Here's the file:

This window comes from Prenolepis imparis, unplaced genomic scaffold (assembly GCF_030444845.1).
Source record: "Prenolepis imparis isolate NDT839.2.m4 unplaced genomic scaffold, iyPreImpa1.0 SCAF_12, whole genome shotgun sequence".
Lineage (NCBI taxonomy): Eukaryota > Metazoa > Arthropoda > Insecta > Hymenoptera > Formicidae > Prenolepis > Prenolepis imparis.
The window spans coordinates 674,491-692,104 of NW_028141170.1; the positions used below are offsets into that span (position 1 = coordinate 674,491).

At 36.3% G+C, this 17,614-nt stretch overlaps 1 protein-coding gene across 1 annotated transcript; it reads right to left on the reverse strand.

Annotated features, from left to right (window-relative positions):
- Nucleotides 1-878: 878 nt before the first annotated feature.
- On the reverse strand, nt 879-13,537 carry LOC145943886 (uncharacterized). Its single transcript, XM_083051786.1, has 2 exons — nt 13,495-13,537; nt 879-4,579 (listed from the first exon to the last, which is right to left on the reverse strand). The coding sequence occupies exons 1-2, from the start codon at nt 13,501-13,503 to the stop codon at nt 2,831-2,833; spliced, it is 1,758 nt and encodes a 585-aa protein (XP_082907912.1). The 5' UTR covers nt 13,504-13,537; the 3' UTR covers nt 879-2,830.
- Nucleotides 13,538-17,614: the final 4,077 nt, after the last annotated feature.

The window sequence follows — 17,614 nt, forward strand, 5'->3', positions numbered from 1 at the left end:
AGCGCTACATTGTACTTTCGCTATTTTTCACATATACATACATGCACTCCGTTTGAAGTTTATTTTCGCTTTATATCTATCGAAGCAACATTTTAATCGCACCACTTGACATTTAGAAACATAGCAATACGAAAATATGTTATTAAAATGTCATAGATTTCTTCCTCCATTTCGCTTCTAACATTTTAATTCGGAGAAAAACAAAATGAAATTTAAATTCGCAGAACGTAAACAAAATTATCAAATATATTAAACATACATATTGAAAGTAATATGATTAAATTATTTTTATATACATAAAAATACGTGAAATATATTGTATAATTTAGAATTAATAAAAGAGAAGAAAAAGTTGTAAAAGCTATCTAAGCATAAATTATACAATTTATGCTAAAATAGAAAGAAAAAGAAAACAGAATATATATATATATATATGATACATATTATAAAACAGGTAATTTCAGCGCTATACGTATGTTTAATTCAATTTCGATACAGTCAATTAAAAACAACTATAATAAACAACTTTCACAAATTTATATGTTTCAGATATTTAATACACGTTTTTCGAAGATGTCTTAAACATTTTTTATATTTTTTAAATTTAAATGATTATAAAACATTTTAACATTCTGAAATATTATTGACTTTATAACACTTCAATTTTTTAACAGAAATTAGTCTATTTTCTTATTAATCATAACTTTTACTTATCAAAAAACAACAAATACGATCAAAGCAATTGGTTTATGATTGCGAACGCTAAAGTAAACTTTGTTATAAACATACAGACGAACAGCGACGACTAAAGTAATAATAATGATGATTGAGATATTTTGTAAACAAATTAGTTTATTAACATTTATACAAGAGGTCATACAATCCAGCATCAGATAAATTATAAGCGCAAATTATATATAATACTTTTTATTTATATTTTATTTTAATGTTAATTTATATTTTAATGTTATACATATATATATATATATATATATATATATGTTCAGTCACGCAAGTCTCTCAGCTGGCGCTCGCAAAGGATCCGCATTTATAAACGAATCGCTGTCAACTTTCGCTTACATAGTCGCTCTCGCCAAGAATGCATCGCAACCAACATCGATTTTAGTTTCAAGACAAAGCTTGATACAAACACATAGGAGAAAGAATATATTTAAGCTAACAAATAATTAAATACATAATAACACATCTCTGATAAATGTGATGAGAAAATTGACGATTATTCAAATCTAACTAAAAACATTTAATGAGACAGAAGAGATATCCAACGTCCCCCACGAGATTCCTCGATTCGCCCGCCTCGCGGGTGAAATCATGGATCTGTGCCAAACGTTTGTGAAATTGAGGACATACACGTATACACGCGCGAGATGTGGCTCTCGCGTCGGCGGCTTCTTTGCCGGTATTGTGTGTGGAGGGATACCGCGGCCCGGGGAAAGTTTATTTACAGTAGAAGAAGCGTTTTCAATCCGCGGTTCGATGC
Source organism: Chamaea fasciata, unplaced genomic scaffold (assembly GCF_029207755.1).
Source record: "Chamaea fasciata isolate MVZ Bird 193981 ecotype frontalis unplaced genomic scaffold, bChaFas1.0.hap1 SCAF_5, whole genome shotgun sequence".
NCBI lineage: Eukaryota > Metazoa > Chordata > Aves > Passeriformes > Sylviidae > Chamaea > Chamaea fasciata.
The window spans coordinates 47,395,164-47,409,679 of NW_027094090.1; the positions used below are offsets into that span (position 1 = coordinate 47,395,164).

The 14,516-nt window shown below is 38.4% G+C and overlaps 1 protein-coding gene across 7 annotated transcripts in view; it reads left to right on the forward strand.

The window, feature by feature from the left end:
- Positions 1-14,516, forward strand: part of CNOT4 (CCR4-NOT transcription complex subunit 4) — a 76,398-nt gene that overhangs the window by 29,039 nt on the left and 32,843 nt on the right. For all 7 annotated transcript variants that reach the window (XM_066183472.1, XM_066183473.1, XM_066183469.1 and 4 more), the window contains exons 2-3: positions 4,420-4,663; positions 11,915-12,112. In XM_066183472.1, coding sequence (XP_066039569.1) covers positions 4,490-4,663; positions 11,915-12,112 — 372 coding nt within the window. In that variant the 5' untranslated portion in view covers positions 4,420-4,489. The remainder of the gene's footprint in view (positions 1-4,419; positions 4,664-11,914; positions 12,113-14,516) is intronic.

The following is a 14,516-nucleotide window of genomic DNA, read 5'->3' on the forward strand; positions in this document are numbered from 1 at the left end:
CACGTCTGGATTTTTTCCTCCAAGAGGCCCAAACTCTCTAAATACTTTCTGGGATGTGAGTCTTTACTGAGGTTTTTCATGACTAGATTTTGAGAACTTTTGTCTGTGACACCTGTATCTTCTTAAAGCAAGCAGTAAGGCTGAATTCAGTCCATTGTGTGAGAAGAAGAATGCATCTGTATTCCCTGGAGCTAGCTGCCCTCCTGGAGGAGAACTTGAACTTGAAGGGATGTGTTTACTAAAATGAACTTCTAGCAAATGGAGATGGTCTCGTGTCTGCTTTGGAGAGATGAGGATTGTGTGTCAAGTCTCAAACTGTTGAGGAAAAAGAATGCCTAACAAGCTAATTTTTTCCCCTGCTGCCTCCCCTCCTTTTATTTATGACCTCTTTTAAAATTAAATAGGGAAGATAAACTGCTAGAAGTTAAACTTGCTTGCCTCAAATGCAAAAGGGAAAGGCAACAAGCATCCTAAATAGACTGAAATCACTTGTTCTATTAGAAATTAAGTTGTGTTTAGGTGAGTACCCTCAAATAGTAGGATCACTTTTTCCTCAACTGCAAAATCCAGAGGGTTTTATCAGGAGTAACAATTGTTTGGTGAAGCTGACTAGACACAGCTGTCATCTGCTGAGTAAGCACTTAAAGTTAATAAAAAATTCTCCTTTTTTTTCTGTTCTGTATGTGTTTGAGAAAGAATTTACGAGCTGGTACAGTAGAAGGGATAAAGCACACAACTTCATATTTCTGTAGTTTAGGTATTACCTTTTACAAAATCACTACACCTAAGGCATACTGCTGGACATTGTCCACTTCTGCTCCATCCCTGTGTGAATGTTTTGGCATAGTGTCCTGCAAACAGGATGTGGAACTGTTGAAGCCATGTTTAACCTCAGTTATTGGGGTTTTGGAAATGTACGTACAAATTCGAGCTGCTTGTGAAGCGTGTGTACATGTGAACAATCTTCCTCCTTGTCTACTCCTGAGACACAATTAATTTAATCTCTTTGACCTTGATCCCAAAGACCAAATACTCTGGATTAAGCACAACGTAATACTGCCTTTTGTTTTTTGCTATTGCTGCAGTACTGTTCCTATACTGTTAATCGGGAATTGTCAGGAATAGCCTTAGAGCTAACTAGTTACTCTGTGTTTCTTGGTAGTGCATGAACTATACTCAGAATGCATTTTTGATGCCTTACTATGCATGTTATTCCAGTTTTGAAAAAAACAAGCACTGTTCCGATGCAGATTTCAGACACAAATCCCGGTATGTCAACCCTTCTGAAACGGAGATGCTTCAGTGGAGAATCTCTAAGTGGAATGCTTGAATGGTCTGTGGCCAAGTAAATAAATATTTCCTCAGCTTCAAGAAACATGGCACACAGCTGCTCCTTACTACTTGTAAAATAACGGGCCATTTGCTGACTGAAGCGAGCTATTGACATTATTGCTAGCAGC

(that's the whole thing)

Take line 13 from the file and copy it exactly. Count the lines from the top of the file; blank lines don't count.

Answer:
Source record: "Chamaea fasciata isolate MVZ Bird 193981 ecotype frontalis unplaced genomic scaffold, bChaFas1.0.hap1 SCAF_5, whole genome shotgun sequence".